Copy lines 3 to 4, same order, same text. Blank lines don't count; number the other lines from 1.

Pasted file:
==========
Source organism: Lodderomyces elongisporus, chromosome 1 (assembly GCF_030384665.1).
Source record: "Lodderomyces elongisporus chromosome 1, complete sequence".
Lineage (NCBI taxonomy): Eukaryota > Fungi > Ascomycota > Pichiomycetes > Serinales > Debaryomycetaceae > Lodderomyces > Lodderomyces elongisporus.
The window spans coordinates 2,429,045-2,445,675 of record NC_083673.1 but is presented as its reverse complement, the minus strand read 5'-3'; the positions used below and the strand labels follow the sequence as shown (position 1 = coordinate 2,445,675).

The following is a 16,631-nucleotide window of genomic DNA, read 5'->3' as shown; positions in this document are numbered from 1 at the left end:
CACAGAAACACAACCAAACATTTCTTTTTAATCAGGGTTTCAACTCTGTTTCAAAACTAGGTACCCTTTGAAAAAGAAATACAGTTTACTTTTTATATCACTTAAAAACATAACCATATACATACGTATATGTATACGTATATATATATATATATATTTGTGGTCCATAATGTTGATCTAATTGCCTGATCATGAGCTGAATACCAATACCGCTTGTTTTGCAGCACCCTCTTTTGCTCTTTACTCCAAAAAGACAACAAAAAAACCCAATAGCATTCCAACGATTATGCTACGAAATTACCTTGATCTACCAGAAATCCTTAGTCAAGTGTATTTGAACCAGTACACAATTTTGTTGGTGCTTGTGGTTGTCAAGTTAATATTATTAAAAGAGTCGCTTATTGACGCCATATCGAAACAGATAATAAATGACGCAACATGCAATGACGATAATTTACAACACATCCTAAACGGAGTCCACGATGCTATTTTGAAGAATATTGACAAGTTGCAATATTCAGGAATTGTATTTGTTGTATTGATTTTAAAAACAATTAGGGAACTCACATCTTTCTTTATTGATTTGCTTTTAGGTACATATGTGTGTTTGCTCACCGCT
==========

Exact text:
Lineage (NCBI taxonomy): Eukaryota > Fungi > Ascomycota > Pichiomycetes > Serinales > Debaryomycetaceae > Lodderomyces > Lodderomyces elongisporus.
The window spans coordinates 2,429,045-2,445,675 of record NC_083673.1 but is presented as its reverse complement, the minus strand read 5'-3'; the positions used below and the strand labels follow the sequence as shown (position 1 = coordinate 2,445,675).